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14.4. Lights

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Author : David Bogert

Published :

Time To Read :
3 minutes
Difficulty : Level 6

Excerpt :

Selecting the proper light for an aquarium can be somewhat challenging.

Lighting is essential for the aquarium. It is an integral part of enjoying the aquarium. But lighting has become a very complex issue. The number of options has become huge. The old fluorescent tube aquarium fixtures have become a thing of the past. The new LED fixtures have taken over. Each of these fixtures has 20 to 100 small (typically 3 watt) LED lights in a multitude of colors.

The simplest and cheapest LED lights are “all white” LEDs. These “all white” LEDs have some significant shortcomings. They do not have the blue and the crimson red colors needed for good plant growth and good color on some fish.

One must look at the spectrum of LED lights to get the best. To get the best combination of fish color and plant growth one needs three types of LEDs in combination: daylight (most cheap LEDs), crimson red and blue (“grow lights”). If you only use the cheap shop LEDs for instance, your plants will not thrive and your electric blue Fryeri and your red dragon blood peacock will not have good color. Use only grow lights (crimson red and blue) and everything in the tank will be purple and your yellow Lab will have no color.

Nimbochromis linni
Nimbochromis linni

An aquarium LED with 15 to 25% red LEDs and 15 to 25% blue LEDs will cover the full spectrum and duplicate sunlight. This will give the best plant growth and the best fish colors. Combining a shop LED with a smaller violet grow light LED set also works great.

Note that a high tech planted tank with very high lighting needs crimson, blue AND WHITE light. Only blue and crimson light is not optimum in high light conditions. Recent research has shown that the pigments which absorb green light (red and orange pigments) function to protect chloroplasts at high light intensities and give energy to the chloroplasts that they can use.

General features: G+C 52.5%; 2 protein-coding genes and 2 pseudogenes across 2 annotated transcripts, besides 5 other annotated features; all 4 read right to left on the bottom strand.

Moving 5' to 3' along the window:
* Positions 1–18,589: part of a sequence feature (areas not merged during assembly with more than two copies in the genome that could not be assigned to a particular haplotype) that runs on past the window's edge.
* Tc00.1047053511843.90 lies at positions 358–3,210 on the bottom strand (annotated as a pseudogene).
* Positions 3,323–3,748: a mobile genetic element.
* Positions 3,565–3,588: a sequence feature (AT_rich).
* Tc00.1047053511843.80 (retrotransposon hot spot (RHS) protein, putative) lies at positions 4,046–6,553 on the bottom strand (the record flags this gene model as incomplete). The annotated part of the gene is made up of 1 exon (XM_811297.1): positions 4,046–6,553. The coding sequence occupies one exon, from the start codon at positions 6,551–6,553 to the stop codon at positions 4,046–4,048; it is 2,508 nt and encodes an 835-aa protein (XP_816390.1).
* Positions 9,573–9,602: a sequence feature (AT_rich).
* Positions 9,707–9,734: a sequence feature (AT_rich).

Then there are some non-programmable aquarium LED lights which have roughly 80% white LEDS, 10% blue LEDS and 10% red-pink LEDS. These are a very good option for the aquarium.

Typical aquarium LED light
Typical aquarium LED light

The most advanced (and most expensive) LED lights are computerized with four programable timed light channels that can vary the amount of white, blue, green or red-light present over time with remote controls or even WIFI cell phone controls.

One can program in a blue-red combo for when the owner isn’t around to maximize plant growth. Then a normal spectrum can be programmed in for when the owner is there since the normal spectrum is more pleasing to the eye. Gradual increases and decreases in light can also be programmed in to duplicate dawn and sunset.

Nimbochromis livingstonii
Nimbochromis livingstonii

It is important with LED lights to isolate the lights well from the moisture inherent in most aquariums, especially spray from an air stone. When the bubbles of an air stone break the water’s surface, they form what is known as an aerosol of fine water droplets which drift upward into the circuitry of the LED lights. This corrodes and shorts out the lights in short order.

Suspending the LED lights more than four inches above the aquarium can lessen the problems with circuits shorting out. An airflow through the LEDs is also useful in preventing moisture problems. A computer fan can be used to create an airflow across the LED lights with a very low noise level.

The “strength” of a given LED light is best looked at from the standard of actual watts multiplied by eight. If an LED grow light has an actual wattage of 13.5 watts, then its relative strength is 8 x 13.5 = 108 equivalent watts.

Fundulopanchax gardneri
Fundulopanchax gardneri

Obsolete Light Standards

With the advent of LEDs, some of the old standards have become largely obsolete. The standards include lumens, PAR and degrees Kelvin.  More about obsolete light standards in this link:

14.4.2. Obsolete Light Standards

Labeotropheus trewavasae Thumbi West OB
Labeotropheus trewavasae – Thumbi West OB

More about the important spectrum of lights in the following Pages:

14.4.1. The Spectrum of Lights